Normal view MARC view ISBD view

A systematic review of interventions for women parenting in the context of intimate partner violence Anna E. Austin, Meghan E. Shanahan, Yasmin V. Barrios, and Rebecca J. Macy

By: Austin, Anna E.
Contributor(s): Shanaham, Meghan E | Barrios, Yasmin V | Macy, Rebecca J.
Material type: materialTypeLabelArticleSubject(s): CHILD EXPOSURE TO VIOLENCE | DOMESTIC VIOLENCE | INTERVENTION | INTIMATE PARTNER VIOLENCE | MOTHERS | PARENTING | PARENTING PROGRAMMES | SYSTEMATIC REVIEWS | UNITED STATESOnline resources: Read abstract In: Trauma, Violence & Abuse, 2017, Advance online publication, 21 July 2017Summary: "Intimate partner violence (IPV) victimization is widespread among women with children and has negative consequences for both women’s and children’s well-being. Despite mixed evidence regarding the effect of IPV on women’s parenting ability and behaviors, there is an increasing focus on mothering in the context of IPV, particularly among the child welfare and child protection systems. To help respond to this increasing focus, several interventions have been developed that specifically target parenting among IPV-affected women. Given the growing numbers of these interventions, a comprehensive review is needed to help elucidate the approaches that are most effective in meeting the needs of IPV-affected women and children. Therefore, we conducted an in-depth systematic review of the literature to examine the approaches and effects of interventions designed to address aspects of parenting among IPV-affected women. We identified 26 articles concerned with 19 distinct interventions for review. We found substantial heterogeneity in intervention delivery, format, length, and focus. We noted several limitations of the existing studies in terms of study sample, measures, design, and implementation. Given the heterogeneity of the existing interventions and the limitations of the current research base, it is not yet clear which interventions or intervention components are most effective in addressing the unique needs of women parenting in the context of IPV. Further research is needed to address these limitations, and professionals working with IPV-affected families should be aware that current services may not meet women’s and children’s needs." (Authors' abstract). Record #5547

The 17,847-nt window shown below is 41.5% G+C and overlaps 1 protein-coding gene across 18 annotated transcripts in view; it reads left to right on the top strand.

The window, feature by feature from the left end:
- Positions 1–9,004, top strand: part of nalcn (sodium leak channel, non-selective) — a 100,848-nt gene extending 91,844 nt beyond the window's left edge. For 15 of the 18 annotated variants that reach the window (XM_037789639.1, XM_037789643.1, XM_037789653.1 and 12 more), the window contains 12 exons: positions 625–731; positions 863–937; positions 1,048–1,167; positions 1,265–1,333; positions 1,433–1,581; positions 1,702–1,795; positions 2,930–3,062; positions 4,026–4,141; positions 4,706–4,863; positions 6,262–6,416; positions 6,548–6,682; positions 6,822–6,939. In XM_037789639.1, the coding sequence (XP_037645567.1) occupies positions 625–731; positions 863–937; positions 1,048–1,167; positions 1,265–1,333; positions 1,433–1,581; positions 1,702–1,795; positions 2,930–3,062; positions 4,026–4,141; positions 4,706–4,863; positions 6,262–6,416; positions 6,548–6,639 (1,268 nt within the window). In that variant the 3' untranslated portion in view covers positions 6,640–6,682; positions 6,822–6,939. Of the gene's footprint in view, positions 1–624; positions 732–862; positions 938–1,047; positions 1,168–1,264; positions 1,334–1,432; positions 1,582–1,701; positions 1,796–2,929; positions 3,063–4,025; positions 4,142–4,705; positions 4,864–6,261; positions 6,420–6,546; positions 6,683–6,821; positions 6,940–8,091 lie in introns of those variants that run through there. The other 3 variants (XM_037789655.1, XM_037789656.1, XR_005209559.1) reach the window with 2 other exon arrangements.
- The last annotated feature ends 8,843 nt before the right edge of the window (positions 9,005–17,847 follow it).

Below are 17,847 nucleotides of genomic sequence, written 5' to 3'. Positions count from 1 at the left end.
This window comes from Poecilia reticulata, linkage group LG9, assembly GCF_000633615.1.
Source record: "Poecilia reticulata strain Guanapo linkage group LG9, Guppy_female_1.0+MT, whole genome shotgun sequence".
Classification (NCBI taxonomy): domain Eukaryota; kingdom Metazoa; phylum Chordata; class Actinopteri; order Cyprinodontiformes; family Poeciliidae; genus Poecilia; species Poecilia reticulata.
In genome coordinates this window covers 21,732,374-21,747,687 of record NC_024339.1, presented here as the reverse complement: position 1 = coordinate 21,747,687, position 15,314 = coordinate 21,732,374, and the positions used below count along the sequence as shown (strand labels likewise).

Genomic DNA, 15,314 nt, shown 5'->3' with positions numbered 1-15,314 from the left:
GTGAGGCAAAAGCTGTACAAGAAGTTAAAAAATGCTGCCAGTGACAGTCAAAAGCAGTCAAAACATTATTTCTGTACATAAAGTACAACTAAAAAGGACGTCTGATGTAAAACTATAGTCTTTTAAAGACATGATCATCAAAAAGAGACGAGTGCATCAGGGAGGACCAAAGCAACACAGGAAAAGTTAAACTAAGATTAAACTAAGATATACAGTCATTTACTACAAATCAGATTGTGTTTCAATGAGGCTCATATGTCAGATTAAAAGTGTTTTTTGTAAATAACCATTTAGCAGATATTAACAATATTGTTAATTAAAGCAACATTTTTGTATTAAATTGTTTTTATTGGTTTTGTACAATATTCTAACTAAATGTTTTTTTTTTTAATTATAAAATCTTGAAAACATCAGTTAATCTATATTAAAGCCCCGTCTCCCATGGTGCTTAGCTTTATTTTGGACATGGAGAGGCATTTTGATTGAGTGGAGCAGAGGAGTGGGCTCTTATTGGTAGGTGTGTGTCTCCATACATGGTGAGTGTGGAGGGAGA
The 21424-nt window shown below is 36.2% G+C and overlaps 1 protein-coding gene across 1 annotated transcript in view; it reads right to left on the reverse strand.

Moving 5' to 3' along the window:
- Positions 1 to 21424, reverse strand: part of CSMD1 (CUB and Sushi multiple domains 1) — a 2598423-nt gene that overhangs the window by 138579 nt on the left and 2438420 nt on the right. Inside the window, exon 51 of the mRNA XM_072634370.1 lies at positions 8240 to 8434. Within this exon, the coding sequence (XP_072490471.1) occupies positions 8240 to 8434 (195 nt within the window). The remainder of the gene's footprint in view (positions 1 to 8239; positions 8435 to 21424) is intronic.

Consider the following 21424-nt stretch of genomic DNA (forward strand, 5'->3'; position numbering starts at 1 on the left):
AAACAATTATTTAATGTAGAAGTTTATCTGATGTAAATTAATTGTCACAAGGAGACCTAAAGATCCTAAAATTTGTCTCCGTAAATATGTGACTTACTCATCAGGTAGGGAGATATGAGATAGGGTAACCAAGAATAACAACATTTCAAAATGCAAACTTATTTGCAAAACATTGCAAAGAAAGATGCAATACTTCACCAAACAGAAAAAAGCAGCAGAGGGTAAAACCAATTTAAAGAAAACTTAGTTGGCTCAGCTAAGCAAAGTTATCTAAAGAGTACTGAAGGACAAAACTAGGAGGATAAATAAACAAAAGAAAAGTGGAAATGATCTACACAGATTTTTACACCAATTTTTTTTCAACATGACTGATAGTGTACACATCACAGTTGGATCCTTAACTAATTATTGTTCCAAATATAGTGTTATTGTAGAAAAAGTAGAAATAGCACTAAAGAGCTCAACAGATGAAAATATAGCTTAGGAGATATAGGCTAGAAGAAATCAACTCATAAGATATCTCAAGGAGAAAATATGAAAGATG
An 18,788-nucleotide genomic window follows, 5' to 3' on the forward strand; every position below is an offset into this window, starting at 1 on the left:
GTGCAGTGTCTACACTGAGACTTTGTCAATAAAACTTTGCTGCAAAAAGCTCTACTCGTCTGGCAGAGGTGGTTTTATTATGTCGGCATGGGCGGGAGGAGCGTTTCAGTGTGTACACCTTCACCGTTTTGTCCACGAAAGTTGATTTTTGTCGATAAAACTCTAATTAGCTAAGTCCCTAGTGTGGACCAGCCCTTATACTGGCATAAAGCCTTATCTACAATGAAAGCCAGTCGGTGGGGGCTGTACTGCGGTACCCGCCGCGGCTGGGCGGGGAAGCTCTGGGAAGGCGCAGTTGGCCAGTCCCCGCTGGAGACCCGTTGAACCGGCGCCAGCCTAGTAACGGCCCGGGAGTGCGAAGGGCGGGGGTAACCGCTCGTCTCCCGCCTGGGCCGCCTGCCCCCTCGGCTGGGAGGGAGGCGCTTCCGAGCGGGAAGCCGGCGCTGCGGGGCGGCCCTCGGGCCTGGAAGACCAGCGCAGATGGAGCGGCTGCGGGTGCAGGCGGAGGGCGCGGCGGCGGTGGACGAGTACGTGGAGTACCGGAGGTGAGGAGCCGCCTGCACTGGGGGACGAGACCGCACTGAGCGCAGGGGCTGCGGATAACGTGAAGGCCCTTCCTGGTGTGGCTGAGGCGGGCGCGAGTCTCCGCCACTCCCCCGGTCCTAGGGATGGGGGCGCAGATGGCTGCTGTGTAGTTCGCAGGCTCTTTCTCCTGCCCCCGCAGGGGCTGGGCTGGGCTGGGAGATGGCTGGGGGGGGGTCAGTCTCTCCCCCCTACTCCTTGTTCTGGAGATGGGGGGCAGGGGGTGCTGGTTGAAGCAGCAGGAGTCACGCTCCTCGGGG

No physical items for this record

Trauma, Violence & Abuse, 2017, Advance online publication, 21 July 2017

"Intimate partner violence (IPV) victimization is widespread among women with children and has negative consequences for both women’s and children’s well-being. Despite mixed evidence regarding the effect of IPV on women’s parenting ability and behaviors, there is an increasing focus on mothering in the context of IPV, particularly among the child welfare and child protection systems. To help respond to this increasing focus, several interventions have been developed that specifically target parenting among IPV-affected women. Given the growing numbers of these interventions, a comprehensive review is needed to help elucidate the approaches that are most effective in meeting the needs of IPV-affected women and children. Therefore, we conducted an in-depth systematic review of the literature to examine the approaches and effects of interventions designed to address aspects of parenting among IPV-affected women. We identified 26 articles concerned with 19 distinct interventions for review. We found substantial heterogeneity in intervention delivery, format, length, and focus. We noted several limitations of the existing studies in terms of study sample, measures, design, and implementation. Given the heterogeneity of the existing interventions and the limitations of the current research base, it is not yet clear which interventions or intervention components are most effective in addressing the unique needs of women parenting in the context of IPV. Further research is needed to address these limitations, and professionals working with IPV-affected families should be aware that current services may not meet women’s and children’s needs." (Authors' abstract). Record #5547